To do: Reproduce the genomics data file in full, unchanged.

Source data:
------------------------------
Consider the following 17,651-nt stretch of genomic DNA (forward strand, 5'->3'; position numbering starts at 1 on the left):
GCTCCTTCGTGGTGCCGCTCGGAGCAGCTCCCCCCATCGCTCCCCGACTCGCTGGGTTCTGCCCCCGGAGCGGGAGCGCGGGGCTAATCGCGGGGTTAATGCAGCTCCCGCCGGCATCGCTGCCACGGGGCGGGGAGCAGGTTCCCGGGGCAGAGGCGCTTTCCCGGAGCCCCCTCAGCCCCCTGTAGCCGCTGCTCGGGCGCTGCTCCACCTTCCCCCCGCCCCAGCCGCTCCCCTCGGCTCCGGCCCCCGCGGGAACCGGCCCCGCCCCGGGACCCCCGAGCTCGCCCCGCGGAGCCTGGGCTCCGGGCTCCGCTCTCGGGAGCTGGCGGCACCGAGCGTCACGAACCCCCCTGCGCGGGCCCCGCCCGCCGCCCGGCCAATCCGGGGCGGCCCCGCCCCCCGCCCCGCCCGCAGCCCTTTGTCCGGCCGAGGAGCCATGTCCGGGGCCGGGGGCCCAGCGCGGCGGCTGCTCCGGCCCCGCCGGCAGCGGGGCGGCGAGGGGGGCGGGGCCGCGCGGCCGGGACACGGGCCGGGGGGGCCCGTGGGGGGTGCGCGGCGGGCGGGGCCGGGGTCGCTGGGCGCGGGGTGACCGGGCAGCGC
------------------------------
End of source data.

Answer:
Consider the following 17,651-nt stretch of genomic DNA (forward strand, 5'->3'; position numbering starts at 1 on the left):
GCTCCTTCGTGGTGCCGCTCGGAGCAGCTCCCCCCATCGCTCCCCGACTCGCTGGGTTCTGCCCCCGGAGCGGGAGCGCGGGGCTAATCGCGGGGTTAATGCAGCTCCCGCCGGCATCGCTGCCACGGGGCGGGGAGCAGGTTCCCGGGGCAGAGGCGCTTTCCCGGAGCCCCCTCAGCCCCCTGTAGCCGCTGCTCGGGCGCTGCTCCACCTTCCCCCCGCCCCAGCCGCTCCCCTCGGCTCCGGCCCCCGCGGGAACCGGCCCCGCCCCGGGACCCCCGAGCTCGCCCCGCGGAGCCTGGGCTCCGGGCTCCGCTCTCGGGAGCTGGCGGCACCGAGCGTCACGAACCCCCCTGCGCGGGCCCCGCCCGCCGCCCGGCCAATCCGGGGCGGCCCCGCCCCCCGCCCCGCCCGCAGCCCTTTGTCCGGCCGAGGAGCCATGTCCGGGGCCGGGGGCCCAGCGCGGCGGCTGCTCCGGCCCCGCCGGCAGCGGGGCGGCGAGGGGGGCGGGGCCGCGCGGCCGGGACACGGGCCGGGGGGGCCCGTGGGGGGTGCGCGGCGGGCGGGGCCGGGGTCGCTGGGCGCGGGGTGACCGGGCAGCGC